In "The Killings of Copenhagen"—number five in the sixteenth series and the 100th episode overall[25]—several scenes are filmed on location in central Copenhagen, like Rådhuspladsen ("the City Hall Square"), Nyhavn ("New Port") with its canal and old colourful houses, a Danish countryside church, and at the circular courtyard inside the Copenhagen Police Headquarters building.[26] The murder in Copenhagen is one of three within the entire series (until episode 114, at least) that take place outside the fictional County of Midsomer, the others being in Wales where DCI Tom Barnaby (John Nettles) and DS Ben Jones (Jason Hughes) travel in ‘Death and Dust’ and Brighton where Inspector John Barnaby (Neil Dudgeon) is introduced.


Characters and the series where they appeared
1 2 3 4 5 6 7 8 9 10 11 12 13 14 15 16 17 18 19 20 21 22
DCI Tom BarnabyJohn NettlesMain
Joyce BarnabyJane WymarkMain
DS Gavin TroyDaniel CaseyMainGuest
Dr George BullardBarry JacksonMainMainRecurringMain
Dr Dan PetersonToby JonesRecurringMain
DS Daniel ScottJohn HopkinsMain
DS Benjamin JonesJason HughesMainGuest
DC Gail StephensKirsty DillonRecurringMain
DCI John BarnabyNeil DudgeonRecurringMain
Sarah BarnabyFiona DolmanMain
Dr Kate WildingTamzin MallesonRecurringMain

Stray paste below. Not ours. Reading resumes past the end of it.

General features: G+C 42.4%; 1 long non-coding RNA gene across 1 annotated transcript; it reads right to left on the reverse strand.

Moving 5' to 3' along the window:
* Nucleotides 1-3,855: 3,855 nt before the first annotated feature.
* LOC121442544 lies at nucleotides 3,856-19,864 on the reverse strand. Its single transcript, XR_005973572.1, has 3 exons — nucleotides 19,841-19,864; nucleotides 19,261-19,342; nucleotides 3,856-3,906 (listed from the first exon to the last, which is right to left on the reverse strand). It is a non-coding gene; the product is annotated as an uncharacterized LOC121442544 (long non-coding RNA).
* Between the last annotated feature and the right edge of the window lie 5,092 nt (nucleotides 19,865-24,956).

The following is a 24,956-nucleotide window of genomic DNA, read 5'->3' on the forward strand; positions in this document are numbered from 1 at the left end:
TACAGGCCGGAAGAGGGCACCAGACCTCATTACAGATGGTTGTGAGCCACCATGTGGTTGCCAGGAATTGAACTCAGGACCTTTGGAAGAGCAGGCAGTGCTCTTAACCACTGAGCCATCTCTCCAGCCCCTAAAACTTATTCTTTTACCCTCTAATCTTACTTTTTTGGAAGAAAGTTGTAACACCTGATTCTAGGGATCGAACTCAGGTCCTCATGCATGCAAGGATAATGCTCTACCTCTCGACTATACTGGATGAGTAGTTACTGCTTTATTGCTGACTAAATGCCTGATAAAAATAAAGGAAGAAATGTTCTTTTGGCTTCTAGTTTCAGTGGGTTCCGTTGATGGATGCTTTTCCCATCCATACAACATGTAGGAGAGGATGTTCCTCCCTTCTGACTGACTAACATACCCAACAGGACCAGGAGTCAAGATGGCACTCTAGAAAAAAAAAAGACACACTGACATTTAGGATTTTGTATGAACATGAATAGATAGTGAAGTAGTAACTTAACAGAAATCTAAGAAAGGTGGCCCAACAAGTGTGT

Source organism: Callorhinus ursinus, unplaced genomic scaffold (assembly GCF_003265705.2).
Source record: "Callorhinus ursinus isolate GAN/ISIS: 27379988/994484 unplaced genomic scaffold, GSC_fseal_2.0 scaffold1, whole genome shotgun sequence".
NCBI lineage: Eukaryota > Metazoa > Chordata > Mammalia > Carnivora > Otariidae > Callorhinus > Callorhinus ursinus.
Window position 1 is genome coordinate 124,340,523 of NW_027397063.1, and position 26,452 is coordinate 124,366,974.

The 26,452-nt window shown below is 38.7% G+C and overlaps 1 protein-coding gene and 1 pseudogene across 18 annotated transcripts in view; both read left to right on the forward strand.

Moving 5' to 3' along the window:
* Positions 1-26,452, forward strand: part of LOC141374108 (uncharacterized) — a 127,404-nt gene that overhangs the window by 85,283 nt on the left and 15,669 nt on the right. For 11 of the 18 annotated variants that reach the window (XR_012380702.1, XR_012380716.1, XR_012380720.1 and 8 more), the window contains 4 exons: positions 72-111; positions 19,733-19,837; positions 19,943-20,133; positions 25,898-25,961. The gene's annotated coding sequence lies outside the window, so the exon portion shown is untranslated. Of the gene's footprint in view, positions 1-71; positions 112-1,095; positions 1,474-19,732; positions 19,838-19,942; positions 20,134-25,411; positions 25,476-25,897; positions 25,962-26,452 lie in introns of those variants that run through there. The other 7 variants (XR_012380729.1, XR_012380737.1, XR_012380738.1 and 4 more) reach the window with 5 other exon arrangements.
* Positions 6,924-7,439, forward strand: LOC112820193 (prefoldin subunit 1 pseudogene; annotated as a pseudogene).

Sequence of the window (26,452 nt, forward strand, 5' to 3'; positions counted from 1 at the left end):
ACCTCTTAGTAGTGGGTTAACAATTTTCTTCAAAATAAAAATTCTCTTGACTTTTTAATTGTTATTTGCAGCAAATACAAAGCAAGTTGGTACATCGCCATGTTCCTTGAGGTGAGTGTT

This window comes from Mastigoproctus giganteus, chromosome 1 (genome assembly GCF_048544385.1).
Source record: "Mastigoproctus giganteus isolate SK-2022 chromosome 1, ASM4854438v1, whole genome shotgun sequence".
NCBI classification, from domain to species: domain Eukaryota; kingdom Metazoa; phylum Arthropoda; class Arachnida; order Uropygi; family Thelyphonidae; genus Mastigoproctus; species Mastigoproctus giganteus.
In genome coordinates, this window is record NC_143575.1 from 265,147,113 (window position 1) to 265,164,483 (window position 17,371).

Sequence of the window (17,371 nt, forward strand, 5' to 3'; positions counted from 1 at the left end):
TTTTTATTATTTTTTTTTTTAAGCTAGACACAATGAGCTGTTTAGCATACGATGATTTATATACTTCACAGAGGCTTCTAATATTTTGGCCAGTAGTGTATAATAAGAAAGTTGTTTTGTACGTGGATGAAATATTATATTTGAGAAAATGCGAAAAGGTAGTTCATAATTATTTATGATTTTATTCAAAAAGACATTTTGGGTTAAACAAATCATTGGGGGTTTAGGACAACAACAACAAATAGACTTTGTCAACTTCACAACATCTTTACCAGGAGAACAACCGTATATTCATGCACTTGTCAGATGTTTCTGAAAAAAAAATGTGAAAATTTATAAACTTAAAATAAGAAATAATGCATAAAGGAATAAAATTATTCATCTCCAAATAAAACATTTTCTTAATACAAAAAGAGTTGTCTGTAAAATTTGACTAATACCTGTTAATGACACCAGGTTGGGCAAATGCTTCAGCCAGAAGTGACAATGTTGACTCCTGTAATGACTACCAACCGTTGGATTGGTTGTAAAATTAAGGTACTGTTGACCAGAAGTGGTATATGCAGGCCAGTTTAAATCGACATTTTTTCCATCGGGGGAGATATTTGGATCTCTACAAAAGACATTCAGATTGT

DS Charlie NelsonGwilym LeeMain
Dr Kam KarimoreManjinder VirkMain
DS Jamie WinterNick HendrixMain
Dr. Fleur PerkinsAnnette BadlandMain


The pilot episode of Midsomer Murders was shown on 23 March 1997. As of the end of 2021, 132 episodes have been broadcast in the UK, comprising 22 series.

SeriesEpisodesOriginally aired
First airedLast aired
Pilot23 March 1997 (1997-03-23)
1422 March 1998 (1998-03-22)6 May 1998 (1998-05-06)
2420 January 1999 (1999-01-20)19 September 1999 (1999-09-19)
3431 December 1999 (1999-12-31)5 February 2000 (2000-02-05)
4610 September 2000 (2000-09-10)23 September 2001 (2001-09-23)
5416 June 2002 (2002-06-16)22 September 2002 (2002-09-22)
653 January 2003 (2003-01-03)31 January 2003 (2003-01-31)
772 November 2003 (2003-11-02)25 December 2004 (2004-12-25)
8810 October 2004 (2004-10-10)2 October 2005 (2005-10-02)